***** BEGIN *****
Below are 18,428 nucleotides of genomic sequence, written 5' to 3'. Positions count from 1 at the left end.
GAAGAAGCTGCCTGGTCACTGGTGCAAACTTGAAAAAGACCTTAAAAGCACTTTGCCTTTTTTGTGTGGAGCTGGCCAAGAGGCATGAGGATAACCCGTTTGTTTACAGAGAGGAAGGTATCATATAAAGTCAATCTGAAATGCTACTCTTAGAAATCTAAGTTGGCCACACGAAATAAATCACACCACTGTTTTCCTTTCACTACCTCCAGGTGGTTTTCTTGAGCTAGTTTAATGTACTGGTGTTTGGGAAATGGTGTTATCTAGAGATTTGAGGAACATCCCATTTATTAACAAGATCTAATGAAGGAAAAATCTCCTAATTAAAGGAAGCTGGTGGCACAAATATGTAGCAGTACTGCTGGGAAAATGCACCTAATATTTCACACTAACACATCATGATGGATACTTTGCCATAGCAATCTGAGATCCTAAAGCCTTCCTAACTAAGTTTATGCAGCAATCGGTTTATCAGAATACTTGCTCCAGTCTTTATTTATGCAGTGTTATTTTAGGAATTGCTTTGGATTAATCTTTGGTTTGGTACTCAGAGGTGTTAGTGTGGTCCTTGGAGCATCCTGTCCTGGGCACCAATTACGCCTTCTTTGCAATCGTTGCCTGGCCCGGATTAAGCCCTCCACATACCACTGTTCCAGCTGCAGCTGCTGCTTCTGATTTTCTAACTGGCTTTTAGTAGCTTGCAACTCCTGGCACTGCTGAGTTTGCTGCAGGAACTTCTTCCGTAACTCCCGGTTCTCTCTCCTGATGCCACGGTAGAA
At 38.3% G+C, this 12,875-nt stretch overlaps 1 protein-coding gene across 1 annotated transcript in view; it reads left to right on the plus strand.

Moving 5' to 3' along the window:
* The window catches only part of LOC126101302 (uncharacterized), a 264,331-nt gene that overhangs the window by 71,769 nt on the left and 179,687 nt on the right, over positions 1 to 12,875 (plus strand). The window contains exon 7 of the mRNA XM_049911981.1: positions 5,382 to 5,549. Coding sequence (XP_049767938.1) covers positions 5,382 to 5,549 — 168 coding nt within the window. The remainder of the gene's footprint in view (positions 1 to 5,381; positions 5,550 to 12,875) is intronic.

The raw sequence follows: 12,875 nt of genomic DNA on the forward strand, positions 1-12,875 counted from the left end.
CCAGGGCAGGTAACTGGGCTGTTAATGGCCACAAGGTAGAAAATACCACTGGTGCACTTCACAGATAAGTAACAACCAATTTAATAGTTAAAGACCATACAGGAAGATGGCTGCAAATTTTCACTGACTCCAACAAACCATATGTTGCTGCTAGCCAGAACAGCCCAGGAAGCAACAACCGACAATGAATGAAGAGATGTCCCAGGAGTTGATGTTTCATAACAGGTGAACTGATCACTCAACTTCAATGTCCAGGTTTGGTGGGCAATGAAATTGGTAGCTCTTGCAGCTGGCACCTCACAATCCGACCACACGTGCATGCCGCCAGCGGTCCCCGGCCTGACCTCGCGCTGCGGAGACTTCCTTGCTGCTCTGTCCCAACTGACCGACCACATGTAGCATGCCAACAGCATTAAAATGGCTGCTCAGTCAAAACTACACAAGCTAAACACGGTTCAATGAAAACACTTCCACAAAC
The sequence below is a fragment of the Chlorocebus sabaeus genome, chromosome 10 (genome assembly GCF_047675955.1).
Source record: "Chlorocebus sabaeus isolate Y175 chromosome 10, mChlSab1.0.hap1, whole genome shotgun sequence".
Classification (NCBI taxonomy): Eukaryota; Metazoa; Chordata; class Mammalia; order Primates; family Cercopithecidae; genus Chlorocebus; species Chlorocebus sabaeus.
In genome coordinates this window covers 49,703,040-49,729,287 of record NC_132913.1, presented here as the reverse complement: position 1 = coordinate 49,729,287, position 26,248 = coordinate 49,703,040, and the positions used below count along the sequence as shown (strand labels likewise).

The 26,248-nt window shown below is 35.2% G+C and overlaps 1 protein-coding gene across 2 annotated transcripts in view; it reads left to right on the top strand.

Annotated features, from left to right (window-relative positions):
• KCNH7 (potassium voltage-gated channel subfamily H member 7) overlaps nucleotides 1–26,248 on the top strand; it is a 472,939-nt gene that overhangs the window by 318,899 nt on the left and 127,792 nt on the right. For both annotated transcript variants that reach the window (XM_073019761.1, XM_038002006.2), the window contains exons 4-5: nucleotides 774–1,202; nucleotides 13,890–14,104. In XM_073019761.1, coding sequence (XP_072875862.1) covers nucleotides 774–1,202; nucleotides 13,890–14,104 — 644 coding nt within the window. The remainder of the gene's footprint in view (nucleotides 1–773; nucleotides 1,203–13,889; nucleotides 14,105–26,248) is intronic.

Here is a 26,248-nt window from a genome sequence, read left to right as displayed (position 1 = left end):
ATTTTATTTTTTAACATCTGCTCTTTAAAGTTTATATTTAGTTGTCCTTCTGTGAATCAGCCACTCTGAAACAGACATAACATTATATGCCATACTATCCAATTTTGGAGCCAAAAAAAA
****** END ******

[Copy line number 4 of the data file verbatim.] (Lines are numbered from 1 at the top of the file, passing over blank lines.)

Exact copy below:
Moving 5' to 3' along the window: